Contested Mississippi U.S. Senate election heads to court
JACKSON Miss. (Reuters) - The Tea Party-backed U.S. Senate candidate defeated in the June Mississippi Republican primary filed a legal challenge contesting his loss on Thursday, days after his own party declined to look into his allegations of electoral misdeeds.
State Senator Chris McDaniel's judicial petition to take up his complaint marks a new stage in a contest against incumbent Thad Cochran - once viewed nationally as a key test of Tea Party clout in challenging the Republican establishment.
"This challenge is not about the candidates,” McDaniel said in a written statement. “It is about the integrity of Mississippi's election process.”
Since McDaniel's loss to the six-term incumbent by roughly 7,700 votes in a June 24 runoff, his camp has insisted that he was done in largely by a cynical campaign to turn out black Democrats to vote against him.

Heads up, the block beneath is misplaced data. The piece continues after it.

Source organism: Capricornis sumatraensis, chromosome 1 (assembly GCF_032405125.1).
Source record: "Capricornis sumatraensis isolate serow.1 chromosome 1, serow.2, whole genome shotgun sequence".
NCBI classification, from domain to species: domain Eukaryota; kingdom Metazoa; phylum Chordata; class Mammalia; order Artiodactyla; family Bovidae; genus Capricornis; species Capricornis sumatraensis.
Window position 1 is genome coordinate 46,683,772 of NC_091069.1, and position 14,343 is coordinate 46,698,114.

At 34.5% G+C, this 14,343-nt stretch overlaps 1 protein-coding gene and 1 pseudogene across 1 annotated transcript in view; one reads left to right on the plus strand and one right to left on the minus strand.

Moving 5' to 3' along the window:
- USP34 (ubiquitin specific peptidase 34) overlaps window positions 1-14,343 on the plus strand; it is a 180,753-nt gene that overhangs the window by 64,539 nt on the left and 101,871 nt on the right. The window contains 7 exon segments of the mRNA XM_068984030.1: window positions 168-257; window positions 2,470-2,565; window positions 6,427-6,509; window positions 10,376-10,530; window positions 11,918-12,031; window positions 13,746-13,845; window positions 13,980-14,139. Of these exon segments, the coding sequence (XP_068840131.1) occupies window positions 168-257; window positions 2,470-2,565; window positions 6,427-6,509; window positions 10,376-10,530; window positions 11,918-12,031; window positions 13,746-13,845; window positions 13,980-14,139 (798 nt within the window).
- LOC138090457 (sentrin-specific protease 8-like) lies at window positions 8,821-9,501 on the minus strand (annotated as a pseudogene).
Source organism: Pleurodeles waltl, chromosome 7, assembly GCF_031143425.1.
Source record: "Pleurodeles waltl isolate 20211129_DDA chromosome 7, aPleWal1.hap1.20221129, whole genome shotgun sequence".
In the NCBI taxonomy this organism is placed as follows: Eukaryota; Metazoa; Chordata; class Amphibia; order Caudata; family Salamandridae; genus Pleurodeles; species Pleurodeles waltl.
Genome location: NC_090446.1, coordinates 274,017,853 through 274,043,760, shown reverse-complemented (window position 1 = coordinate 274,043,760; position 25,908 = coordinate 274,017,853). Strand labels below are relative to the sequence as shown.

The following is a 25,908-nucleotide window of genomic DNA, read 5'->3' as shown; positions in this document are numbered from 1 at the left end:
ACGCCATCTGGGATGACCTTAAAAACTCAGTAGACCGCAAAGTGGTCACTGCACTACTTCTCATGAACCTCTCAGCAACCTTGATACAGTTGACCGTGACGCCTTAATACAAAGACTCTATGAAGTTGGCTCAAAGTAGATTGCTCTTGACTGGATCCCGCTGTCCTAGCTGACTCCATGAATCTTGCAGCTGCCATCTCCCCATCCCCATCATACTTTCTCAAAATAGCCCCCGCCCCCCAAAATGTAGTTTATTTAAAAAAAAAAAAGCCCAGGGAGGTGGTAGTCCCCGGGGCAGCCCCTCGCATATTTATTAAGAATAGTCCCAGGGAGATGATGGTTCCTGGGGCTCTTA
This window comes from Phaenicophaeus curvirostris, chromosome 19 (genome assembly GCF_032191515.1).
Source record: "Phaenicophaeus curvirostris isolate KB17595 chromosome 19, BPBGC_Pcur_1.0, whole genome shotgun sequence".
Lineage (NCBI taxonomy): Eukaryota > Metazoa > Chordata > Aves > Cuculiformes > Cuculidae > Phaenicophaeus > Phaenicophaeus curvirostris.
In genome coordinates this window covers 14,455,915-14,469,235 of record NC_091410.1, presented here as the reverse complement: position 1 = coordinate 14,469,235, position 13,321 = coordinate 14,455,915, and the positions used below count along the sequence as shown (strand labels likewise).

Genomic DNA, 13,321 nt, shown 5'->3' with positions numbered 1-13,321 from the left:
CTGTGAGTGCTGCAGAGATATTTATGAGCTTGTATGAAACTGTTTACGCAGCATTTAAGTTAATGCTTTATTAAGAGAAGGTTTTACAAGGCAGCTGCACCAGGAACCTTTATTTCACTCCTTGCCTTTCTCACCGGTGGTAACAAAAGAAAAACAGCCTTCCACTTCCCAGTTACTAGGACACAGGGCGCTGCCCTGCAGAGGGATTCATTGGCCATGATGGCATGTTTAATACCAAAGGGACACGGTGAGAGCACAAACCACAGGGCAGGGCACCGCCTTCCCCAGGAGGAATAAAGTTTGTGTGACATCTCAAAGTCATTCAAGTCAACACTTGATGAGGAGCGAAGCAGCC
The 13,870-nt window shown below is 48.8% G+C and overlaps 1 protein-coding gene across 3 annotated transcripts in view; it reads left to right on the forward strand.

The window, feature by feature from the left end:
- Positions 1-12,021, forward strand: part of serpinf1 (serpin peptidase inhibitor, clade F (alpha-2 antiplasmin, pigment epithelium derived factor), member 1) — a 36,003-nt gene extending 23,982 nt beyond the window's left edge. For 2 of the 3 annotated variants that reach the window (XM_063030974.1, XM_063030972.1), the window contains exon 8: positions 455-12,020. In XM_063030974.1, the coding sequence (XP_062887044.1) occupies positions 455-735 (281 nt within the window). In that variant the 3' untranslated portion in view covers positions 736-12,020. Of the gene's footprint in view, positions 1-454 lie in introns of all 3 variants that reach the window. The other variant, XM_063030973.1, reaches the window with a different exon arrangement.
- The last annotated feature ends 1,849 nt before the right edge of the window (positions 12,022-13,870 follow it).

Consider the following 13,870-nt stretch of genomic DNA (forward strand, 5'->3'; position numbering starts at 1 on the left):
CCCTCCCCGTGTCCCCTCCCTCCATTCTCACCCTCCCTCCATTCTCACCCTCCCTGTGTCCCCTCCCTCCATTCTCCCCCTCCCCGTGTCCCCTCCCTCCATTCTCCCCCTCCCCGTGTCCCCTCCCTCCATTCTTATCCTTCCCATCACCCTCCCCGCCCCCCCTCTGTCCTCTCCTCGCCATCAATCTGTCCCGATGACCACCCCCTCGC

McDaniel is asking a state court judge to review his complaint, which includes allegations of improper voting in the runoff by those who cast ballots in the Democratic primary earlier in June as well as the mishandling of election records by poll workers.
He is also asking for an injunction against printing general election ballots bearing Cochran's name until the dispute is resolved.
Cochran's campaign maintains it won the election fairly, and says it is looking forward to defending its victory in court.
"After many weeks of posturing and press conferences, and political stunts, we have finally reached the point where this matter will be settled by the courts," the law firm representing Cochran's campaign said in a statement.
Cochran is set to face former Congressman Travis Childers, a Democrat, in the November general election, in a contest the incumbent is widely expected to win.
(Reporting by Emily Le Coz; Editing by Jonathan Kaminsky and Gunna Dickson)
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